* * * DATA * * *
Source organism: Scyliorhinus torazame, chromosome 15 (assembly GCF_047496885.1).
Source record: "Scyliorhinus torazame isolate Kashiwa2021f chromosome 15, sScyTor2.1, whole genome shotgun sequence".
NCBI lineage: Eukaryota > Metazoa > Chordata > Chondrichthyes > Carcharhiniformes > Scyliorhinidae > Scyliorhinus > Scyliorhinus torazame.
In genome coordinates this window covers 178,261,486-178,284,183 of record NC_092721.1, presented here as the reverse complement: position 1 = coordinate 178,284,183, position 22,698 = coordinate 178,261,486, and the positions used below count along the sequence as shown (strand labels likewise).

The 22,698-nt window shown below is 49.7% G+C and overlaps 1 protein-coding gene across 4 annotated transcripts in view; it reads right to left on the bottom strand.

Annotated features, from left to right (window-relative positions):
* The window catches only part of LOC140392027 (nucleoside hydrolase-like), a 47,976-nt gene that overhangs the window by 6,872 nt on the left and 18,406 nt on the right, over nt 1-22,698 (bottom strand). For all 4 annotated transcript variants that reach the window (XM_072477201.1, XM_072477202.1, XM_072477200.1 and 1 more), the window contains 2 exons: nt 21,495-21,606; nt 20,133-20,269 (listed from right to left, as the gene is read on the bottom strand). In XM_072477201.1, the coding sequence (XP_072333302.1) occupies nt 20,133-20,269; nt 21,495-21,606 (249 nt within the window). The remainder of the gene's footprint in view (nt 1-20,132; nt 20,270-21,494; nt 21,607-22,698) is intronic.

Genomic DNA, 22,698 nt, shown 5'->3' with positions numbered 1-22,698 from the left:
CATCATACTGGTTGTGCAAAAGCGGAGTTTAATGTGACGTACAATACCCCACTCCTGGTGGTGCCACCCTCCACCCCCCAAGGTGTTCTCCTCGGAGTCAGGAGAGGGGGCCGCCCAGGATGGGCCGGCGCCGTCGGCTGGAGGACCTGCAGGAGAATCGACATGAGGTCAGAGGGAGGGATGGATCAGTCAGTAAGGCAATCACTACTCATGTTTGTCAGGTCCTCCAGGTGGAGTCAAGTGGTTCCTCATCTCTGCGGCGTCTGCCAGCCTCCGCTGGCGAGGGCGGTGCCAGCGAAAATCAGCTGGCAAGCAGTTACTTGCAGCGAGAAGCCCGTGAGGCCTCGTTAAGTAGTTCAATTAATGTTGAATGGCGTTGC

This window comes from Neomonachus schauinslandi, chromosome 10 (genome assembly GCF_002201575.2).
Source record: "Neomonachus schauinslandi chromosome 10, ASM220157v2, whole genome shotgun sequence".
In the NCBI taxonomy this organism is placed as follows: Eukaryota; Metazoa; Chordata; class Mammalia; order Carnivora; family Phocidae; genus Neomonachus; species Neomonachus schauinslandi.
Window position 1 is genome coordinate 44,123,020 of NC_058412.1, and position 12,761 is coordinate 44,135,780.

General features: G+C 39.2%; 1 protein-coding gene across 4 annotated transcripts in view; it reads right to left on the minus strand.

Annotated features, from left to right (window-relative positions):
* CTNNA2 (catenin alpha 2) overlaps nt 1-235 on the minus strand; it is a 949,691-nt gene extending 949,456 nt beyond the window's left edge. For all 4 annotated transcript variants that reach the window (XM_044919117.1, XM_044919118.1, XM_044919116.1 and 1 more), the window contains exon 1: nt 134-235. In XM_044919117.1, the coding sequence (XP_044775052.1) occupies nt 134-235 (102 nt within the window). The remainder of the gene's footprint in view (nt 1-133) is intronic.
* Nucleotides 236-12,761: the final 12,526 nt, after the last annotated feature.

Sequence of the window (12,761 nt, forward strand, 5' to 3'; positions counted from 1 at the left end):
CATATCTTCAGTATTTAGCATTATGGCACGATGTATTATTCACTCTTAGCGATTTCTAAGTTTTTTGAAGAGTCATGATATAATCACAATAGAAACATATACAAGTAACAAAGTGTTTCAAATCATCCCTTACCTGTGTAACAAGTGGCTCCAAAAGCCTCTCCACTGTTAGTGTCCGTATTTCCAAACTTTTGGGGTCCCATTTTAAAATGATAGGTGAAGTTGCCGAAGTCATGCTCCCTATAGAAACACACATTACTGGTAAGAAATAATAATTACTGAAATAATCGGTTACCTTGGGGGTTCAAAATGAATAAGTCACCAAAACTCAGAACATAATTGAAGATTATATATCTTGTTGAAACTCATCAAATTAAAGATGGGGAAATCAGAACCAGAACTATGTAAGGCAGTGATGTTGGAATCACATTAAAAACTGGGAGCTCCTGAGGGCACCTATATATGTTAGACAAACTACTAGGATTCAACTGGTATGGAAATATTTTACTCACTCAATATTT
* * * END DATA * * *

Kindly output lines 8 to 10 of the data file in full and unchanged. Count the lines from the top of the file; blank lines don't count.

Genomic DNA, 22,698 nt, shown 5'->3' with positions numbered 1-22,698 from the left:
CATCATACTGGTTGTGCAAAAGCGGAGTTTAATGTGACGTACAATACCCCACTCCTGGTGGTGCCACCCTCCACCCCCCAAGGTGTTCTCCTCGGAGTCAGGAGAGGGGGCCGCCCAGGATGGGCCGGCGCCGTCGGCTGGAGGACCTGCAGGAGAATCGACATGAGGTCAGAGGGAGGGATGGATCAGTCAGTAAGGCAATCACTACTCATGTTTGTCAGGTCCTCCAGGTGGAGTCAAGTGGTTCCTCATCTCTGCGGCGTCTGCCAGCCTCCGCTGGCGAGGGCGGTGCCAGCGAAAATCAGCTGGCAAGCAGTTACTTGCAGCGAGAAGCCCGTGAGGCCTCGTTAAGTAGTTCAATTAATGTTGAATGGCGTTGC

This window comes from Neomonachus schauinslandi, chromosome 10 (genome assembly GCF_002201575.2).